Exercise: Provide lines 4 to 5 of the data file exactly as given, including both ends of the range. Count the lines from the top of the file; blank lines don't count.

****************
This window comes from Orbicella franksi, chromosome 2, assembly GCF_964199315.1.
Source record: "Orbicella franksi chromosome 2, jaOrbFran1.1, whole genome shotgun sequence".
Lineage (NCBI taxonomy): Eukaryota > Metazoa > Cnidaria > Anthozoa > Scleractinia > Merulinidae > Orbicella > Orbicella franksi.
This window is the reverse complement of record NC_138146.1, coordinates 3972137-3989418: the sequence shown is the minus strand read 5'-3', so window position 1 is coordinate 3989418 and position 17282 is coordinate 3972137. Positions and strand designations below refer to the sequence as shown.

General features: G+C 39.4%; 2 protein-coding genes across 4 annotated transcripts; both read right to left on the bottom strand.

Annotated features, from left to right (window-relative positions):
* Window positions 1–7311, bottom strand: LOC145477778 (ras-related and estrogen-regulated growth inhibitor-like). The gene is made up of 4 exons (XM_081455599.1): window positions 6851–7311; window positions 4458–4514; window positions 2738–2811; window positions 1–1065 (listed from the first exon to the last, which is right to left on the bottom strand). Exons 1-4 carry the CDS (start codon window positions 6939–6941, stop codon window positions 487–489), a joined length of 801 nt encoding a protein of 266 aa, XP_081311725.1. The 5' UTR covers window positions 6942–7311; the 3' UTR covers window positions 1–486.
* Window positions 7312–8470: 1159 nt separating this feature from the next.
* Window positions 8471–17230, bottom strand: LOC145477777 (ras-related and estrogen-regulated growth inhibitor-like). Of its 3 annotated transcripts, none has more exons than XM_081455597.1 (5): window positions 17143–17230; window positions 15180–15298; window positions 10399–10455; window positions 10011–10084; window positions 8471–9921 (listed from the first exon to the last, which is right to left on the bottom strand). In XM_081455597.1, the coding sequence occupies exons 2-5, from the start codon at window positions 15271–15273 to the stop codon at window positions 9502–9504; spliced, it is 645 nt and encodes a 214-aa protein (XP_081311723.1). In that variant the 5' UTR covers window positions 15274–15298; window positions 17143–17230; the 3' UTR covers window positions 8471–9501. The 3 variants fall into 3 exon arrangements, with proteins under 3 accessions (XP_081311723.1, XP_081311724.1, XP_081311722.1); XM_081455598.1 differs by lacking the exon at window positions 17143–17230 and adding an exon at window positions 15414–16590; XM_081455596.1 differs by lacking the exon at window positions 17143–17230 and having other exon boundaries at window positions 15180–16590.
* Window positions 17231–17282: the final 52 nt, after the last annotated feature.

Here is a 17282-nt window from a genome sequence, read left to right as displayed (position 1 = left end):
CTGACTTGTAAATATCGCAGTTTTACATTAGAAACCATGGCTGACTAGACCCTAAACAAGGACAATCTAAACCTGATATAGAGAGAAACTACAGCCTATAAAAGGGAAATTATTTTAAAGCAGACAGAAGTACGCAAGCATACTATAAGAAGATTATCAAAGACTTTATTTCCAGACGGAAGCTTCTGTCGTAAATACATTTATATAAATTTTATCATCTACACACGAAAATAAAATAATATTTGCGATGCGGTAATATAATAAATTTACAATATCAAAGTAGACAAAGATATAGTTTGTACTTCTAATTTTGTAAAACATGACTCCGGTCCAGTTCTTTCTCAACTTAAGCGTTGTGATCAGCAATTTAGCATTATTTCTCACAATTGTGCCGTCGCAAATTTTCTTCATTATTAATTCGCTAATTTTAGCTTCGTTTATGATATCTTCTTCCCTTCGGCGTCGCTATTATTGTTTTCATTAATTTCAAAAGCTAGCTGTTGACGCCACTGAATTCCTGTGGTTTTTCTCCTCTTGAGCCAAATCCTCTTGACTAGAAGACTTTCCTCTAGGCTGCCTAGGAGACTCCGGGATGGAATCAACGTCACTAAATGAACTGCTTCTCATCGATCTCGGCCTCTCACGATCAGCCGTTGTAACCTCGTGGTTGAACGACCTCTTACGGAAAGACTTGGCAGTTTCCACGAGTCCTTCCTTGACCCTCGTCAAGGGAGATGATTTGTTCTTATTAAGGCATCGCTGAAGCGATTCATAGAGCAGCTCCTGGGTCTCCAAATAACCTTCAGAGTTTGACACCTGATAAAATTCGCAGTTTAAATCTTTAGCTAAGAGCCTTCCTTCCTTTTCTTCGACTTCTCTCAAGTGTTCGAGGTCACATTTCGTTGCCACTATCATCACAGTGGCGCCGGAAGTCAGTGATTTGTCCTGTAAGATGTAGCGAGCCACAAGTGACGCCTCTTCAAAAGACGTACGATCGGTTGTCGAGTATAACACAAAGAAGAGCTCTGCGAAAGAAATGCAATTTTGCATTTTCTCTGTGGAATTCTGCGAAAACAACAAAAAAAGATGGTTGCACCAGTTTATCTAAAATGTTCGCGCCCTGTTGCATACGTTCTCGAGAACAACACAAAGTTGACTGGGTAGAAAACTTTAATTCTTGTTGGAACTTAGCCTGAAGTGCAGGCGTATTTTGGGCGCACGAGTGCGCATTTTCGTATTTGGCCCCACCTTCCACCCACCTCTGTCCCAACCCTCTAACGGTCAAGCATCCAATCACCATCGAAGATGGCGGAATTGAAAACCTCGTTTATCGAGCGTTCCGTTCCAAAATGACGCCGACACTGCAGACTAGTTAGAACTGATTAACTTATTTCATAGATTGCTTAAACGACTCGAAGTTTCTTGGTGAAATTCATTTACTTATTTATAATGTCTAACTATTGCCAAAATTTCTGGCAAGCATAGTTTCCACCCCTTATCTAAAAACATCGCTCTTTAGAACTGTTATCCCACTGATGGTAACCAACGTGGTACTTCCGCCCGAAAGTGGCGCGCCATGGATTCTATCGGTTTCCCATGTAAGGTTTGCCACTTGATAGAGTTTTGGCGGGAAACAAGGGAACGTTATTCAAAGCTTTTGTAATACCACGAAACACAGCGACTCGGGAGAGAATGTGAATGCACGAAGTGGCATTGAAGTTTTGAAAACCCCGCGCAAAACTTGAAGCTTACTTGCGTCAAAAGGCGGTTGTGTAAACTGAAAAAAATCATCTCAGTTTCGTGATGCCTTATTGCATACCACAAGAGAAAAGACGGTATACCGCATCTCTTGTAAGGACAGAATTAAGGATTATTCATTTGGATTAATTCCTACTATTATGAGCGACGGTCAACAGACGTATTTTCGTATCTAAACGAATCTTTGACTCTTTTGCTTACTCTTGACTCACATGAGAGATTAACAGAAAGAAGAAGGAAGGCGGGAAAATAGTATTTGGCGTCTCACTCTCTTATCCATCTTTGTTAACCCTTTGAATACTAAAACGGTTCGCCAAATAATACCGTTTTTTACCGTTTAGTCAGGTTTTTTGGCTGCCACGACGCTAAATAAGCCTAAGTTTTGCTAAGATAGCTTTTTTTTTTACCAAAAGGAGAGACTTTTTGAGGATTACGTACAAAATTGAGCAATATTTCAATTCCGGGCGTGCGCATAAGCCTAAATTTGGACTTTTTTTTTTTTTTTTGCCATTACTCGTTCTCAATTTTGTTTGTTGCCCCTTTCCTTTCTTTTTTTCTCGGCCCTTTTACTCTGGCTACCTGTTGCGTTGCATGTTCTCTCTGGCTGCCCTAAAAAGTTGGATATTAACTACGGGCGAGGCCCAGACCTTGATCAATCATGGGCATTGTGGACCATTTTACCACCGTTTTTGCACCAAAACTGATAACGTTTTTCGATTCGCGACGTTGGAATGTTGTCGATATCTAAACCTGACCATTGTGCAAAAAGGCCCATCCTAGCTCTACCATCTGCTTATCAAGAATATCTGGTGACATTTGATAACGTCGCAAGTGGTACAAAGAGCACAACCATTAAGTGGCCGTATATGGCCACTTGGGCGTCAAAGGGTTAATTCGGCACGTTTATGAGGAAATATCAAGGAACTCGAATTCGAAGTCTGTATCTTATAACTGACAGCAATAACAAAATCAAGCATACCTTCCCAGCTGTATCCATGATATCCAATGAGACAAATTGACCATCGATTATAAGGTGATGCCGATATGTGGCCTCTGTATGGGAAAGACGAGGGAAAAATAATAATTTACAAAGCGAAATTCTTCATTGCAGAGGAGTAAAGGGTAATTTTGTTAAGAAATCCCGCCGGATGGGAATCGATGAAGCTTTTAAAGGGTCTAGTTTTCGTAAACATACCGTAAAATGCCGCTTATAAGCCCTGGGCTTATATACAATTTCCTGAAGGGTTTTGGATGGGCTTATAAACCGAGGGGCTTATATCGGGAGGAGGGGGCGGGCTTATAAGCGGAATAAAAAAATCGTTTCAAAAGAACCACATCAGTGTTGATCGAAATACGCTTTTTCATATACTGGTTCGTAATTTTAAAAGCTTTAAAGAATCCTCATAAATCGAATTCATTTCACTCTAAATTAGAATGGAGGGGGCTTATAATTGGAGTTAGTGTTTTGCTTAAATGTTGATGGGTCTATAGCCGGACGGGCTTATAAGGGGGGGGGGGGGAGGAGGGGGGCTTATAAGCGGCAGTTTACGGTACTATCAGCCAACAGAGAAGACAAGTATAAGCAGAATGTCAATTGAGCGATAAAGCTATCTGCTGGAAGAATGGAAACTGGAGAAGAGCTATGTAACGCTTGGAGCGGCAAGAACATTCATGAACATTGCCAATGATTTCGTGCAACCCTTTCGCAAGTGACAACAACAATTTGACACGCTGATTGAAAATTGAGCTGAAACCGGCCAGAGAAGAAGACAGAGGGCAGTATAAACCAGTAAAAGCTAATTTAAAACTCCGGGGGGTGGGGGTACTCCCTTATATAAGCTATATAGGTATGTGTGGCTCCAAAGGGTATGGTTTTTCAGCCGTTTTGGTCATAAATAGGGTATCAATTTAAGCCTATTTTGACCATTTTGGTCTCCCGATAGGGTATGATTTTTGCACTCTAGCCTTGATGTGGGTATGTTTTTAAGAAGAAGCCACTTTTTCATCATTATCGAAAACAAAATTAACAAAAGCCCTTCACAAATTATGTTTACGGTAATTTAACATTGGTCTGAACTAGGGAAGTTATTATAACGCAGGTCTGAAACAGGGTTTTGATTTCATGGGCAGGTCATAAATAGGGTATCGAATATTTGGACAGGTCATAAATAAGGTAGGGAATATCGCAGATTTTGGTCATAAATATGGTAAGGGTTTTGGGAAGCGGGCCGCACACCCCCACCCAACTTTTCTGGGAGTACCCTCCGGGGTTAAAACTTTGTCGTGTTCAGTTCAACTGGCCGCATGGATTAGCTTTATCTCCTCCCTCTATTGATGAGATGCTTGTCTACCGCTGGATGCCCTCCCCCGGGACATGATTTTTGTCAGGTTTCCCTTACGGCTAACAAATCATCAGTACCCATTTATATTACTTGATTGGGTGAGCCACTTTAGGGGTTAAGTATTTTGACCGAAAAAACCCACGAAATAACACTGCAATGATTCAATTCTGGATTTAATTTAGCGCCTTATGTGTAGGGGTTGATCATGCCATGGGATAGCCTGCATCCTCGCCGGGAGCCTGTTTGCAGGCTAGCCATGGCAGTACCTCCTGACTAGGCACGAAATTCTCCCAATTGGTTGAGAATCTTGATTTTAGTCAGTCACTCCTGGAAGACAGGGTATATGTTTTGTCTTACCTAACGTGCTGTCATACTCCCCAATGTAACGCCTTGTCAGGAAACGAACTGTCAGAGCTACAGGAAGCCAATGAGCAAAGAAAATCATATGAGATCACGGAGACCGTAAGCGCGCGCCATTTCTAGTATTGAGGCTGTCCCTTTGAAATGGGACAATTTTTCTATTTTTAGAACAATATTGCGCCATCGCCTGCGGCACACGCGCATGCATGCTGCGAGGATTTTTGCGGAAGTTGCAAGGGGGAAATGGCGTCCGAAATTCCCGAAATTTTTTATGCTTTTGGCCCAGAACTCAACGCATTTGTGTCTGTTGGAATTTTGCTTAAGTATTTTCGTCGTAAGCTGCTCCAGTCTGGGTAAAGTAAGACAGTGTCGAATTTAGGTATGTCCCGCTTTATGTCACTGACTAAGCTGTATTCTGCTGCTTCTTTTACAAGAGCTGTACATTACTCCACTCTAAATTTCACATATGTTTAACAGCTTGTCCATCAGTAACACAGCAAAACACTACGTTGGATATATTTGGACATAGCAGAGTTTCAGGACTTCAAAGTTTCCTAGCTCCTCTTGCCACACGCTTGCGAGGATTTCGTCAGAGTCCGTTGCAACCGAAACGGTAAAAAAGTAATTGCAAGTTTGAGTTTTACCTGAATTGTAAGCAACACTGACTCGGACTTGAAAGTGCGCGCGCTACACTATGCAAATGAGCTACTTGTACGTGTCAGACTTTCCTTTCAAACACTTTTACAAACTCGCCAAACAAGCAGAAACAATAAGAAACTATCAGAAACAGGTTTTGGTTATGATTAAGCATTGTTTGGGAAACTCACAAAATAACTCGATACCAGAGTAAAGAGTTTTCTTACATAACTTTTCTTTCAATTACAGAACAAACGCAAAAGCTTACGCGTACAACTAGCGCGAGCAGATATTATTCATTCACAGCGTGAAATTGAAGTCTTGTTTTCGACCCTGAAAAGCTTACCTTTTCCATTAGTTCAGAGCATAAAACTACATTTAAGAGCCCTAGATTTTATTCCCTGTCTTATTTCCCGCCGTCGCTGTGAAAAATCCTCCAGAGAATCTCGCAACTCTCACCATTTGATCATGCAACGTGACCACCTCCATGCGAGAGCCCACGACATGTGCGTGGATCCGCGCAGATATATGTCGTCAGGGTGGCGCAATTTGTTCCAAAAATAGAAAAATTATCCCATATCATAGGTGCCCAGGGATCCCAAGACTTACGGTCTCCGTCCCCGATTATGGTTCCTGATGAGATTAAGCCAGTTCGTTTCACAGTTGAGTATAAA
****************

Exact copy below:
This window is the reverse complement of record NC_138146.1, coordinates 3972137-3989418: the sequence shown is the minus strand read 5'-3', so window position 1 is coordinate 3989418 and position 17282 is coordinate 3972137. Positions and strand designations below refer to the sequence as shown.

General features: G+C 39.4%; 2 protein-coding genes across 4 annotated transcripts; both read right to left on the bottom strand.